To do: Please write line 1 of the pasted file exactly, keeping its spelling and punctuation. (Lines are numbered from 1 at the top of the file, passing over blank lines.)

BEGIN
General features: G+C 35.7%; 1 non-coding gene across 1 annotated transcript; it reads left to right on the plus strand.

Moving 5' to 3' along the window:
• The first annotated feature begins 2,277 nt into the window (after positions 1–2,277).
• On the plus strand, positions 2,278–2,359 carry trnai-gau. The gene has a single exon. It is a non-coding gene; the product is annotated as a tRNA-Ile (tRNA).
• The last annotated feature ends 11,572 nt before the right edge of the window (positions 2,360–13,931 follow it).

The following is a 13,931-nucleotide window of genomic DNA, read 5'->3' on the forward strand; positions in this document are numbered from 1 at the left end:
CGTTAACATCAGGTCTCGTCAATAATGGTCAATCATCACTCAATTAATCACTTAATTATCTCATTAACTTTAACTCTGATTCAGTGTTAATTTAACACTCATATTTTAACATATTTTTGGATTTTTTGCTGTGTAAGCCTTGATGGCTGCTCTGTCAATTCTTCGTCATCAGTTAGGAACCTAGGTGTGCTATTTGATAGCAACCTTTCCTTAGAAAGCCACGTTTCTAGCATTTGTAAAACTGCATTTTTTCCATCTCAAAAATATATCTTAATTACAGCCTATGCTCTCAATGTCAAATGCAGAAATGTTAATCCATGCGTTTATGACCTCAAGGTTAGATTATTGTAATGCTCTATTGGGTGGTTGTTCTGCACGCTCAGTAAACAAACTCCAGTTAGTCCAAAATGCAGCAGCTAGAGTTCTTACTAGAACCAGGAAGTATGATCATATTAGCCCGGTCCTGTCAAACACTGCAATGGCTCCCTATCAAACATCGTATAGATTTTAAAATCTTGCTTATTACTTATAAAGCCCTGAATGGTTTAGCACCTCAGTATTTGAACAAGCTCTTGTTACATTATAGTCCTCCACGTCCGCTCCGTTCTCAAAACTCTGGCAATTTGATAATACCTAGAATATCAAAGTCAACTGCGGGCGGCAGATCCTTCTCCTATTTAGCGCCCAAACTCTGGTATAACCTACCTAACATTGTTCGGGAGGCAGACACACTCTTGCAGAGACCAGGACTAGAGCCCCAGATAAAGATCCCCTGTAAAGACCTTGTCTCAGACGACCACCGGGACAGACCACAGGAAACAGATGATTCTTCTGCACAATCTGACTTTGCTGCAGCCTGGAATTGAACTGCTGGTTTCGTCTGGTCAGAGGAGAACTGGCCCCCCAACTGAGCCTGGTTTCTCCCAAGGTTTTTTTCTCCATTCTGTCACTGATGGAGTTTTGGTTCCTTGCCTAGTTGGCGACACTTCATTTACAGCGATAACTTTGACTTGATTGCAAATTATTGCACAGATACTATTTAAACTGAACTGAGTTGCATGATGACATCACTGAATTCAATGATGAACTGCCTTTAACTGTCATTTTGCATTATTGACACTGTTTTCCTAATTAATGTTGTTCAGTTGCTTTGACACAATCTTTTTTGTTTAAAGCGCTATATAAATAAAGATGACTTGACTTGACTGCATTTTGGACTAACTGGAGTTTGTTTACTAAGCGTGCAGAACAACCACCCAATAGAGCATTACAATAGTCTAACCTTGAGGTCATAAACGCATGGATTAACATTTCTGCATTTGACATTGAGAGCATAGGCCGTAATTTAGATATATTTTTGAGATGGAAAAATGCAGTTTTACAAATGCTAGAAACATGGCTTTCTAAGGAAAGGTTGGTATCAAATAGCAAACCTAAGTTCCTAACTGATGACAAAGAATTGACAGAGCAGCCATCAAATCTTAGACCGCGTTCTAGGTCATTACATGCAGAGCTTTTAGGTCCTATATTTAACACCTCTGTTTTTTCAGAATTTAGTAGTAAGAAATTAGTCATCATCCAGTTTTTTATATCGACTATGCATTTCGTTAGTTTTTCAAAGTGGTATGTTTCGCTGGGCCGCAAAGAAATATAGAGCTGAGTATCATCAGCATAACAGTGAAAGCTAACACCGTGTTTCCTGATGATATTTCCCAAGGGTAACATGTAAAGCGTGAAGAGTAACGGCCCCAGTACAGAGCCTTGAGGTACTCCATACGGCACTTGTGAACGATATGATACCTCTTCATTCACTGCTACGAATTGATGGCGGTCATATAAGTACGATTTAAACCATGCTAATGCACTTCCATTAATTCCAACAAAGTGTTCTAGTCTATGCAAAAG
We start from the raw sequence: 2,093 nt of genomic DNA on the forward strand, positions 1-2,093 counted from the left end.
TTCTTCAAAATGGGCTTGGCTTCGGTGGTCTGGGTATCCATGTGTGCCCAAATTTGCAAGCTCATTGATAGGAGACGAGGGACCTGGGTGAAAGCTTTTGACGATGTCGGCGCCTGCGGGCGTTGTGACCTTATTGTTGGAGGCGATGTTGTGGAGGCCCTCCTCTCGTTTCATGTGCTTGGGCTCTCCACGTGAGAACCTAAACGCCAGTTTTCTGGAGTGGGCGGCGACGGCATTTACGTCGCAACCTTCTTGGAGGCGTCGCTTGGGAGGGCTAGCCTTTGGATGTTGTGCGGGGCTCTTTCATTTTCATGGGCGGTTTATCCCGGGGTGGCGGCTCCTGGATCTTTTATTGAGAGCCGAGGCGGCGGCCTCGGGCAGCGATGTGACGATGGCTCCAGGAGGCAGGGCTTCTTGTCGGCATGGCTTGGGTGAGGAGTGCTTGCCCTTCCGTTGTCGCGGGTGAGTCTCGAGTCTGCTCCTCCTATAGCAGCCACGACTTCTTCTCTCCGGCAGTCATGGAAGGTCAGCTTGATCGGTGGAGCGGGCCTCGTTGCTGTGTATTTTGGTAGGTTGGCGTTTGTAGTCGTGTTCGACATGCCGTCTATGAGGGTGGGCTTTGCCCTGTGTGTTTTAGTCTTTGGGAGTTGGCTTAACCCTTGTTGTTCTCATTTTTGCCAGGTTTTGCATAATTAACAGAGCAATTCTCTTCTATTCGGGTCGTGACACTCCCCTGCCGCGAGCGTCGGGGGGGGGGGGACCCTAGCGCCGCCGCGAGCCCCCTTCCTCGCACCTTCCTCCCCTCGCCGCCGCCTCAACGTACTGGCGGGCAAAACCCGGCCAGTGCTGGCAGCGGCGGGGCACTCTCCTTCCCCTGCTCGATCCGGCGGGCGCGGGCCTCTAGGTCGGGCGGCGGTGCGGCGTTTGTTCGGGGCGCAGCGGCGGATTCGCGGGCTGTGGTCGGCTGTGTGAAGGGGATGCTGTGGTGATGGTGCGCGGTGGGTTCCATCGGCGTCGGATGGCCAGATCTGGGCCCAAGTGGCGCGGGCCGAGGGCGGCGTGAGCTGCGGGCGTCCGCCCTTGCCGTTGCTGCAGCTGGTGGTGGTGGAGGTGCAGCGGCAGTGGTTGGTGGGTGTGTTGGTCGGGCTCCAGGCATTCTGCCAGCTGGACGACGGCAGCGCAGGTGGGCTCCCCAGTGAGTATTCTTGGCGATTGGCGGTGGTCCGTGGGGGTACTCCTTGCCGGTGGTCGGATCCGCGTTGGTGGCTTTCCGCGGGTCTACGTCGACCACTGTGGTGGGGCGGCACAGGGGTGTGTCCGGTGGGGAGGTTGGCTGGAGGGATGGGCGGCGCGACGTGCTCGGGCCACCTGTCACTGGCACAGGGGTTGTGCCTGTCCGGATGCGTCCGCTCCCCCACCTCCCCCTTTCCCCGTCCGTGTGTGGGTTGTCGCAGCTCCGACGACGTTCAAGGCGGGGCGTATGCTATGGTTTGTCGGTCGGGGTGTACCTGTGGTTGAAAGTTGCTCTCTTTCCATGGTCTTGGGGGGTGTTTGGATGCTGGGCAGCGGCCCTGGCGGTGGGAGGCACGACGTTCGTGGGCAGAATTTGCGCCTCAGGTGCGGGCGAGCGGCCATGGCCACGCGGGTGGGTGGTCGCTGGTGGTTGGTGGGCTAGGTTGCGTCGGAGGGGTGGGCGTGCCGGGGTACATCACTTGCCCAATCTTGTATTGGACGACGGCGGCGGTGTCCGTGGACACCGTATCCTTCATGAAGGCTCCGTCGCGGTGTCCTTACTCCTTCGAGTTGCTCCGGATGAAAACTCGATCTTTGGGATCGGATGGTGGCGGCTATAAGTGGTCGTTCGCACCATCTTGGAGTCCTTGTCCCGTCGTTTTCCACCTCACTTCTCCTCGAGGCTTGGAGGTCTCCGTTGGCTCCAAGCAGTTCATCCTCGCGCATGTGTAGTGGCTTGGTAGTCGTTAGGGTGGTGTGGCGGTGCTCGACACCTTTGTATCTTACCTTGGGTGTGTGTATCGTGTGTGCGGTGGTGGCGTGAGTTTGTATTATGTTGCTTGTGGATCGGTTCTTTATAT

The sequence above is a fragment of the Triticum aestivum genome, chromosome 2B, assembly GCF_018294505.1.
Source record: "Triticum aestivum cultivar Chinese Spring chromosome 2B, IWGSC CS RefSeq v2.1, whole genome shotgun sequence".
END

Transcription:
General features: G+C 35.7%; 1 non-coding gene across 1 annotated transcript; it reads left to right on the plus strand.